ESG Outlook is Sourcing Journal’s discussion series with industry executives to get their take on their company’s latest environmental, social and governance initiatives and their own personal efforts toward sustainability. In this Q&A, Dr. Sudha Anand, director of marketing at BKS Textiles Pvt. Ltd., discusses why minimalism is the best sustainable shopping philosophy.
Name: Dr. Sudha Anand
Title: Director of marketing
Company: BKS Textiles Pvt. Ltd.
What do you consider to be your company’s best ESG-related achievement over the last 5 years?
In my opinion, our best ESG-related achievement over the last five years, is securing that 70 percent of our total workforce comprises women. Empowering women to inculcate or enhance a skill and tread confidently on the path to self-reliance means a lot to me personally.
What is your personal philosophy on shopping and caring for your clothes?
My personal philosophy in shopping is minimalism. I think less consumerism is an important requirement for sustainable living. I prefer all-time favorites over fast fashion. I buy only clothes/things that are an absolute necessity and prefer clothes made from natural fibers like cotton, organic cotton, linen etc., I support women-run businesses wherever possible. I use detergents that are natural-based and have minimal environmental impact.
How much do you look into a brand’s social or environmental practices before shopping?
I prefer to shop from brands/stores that exclusively sell organic and sustainable products. I personally prefer natural fibers for comfort and sustainability. Hence, I avoid buying anything in polyester unless there is no other option, like dry-fit clothes. I love brands that use natural packaging material like paper, fabric packing or no packing at all.
Anything new you are doing to boost sustainability beyond the fashion industry?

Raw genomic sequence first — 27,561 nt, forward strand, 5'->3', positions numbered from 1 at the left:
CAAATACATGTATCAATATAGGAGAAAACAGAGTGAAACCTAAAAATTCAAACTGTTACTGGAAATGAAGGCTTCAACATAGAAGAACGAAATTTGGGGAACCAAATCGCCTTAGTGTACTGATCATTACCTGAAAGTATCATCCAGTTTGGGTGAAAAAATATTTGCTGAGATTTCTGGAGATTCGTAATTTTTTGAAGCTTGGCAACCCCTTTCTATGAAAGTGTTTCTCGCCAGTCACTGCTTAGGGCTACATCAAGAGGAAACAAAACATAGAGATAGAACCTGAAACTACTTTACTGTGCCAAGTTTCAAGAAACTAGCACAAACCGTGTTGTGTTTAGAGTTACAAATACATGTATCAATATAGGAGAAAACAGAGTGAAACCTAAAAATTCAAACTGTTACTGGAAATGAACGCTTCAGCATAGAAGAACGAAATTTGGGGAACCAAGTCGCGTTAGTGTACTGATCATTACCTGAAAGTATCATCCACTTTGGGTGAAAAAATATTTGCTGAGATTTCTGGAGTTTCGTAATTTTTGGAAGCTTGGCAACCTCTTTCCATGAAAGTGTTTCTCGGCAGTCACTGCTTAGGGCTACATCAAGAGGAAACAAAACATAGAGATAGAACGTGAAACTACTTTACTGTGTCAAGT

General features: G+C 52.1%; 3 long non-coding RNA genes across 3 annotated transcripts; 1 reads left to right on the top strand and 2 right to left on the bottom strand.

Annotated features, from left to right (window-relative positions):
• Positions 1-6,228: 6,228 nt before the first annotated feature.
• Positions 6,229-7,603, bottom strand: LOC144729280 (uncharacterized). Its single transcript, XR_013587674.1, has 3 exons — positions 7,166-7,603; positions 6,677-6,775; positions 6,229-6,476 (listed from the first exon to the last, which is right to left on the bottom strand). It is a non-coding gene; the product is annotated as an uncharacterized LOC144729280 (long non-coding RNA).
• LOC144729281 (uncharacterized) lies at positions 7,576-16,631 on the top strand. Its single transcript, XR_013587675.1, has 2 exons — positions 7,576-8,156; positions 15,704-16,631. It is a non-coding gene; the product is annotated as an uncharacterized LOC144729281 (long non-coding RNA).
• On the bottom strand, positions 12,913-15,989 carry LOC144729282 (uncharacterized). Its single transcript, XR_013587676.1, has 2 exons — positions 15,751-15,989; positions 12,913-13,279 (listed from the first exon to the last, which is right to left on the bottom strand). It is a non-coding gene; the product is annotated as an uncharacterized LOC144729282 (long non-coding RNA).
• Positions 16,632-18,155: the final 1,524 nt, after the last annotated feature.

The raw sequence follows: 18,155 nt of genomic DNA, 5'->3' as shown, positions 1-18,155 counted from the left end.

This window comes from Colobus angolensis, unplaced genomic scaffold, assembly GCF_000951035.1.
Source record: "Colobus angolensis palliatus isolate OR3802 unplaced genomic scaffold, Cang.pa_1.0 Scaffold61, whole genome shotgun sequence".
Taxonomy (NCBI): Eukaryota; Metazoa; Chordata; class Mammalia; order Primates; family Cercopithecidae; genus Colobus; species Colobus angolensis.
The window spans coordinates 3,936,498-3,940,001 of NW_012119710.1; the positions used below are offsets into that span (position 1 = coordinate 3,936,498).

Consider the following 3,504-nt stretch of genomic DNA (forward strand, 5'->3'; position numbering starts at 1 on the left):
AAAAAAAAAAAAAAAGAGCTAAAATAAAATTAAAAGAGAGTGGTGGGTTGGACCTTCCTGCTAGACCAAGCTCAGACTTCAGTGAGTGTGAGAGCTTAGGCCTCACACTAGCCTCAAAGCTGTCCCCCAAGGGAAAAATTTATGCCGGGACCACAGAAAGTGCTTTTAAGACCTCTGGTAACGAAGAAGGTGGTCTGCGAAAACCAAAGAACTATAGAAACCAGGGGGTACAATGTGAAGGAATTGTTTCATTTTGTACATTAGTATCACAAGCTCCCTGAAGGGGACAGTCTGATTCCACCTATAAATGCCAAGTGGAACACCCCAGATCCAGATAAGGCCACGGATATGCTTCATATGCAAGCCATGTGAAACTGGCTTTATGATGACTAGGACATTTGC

Personally, the idea of composting has always excited me. We compost our organic waste in our house premises. We have an organic kitchen garden in our backyard, from which we get most of our daily vegetables, and I carry my own cloth bag for shopping as much as possible.
What would you say is the biggest misconception consumers have about sustainability in fashion?
I feel the biggest misconception consumers have is that sustainable fashion is not affordable. I have, on all possible occasions, spoken with a multitude of people about how this is not true, by bringing up the ‘cost per wear’ concept. A top made with Supima cotton would last much longer than a polyester top sold at a much lower cost by a fast-fashion retailer. The number of times you would wear the former before it outlives its utility will far outweigh the number of times you wear the cheaper, polyester top. Plus, as a consumer, you would be supporting the environment by reducing non-renewable energy use and GHG emissions by staying away from polyester, while you will actually be paying ‘less per wear’ for a superior, sustainable garment.
What was your company’s biggest takeaway from the Covid crisis?
Our biggest takeaway in terms of operations was that tough times call for unconventional solutions. We learned to appreciate the benefits of flexibility, and as an organization became far more open to new ways of thinking and acting. In terms of sustainability, lockdowns showed us the benefits of reduced air pollution levels and helped to strengthen our resolve to work diligently with afforestation and reforestation.
What is your company’s latest sustainability-related initiative?
The launch of ORGANITRACK during the Market Week in New York this March was our latest sustainability-related initiative. ORGANITRACK is a traceable bedding solution that uses 100 percent organic cotton in its manufacture. This cotton used is forensically tagged by Haelixa AG, Switzerland, hence establishing proof of origin and securing transparency across the entire supply chain. Third party testing verifies the integrity of marked ORGANITRACK products and authenticates their history, giving retailers and brands the comfort of standing behind the product claims made.
This forensic traceability aspect of ORGANITRACK is what sets it apart from similar organic products available in the market. The relevance of traceability becomes even more accentuated at a time like this, when there have been cases where conventional cotton has been fraudulently passed off as organic and when ‘greenwashing’ in the industry is rampant.
What do you consider to be the apparel industry’s biggest missed opportunity related to securing meaningful change?
I think the biggest missed opportunity for the apparel industry has been embracing the tenets of the circular economy—where production must be restorative and regenerative, waste must be designed out and material must be kept in circulation for as long as is possible.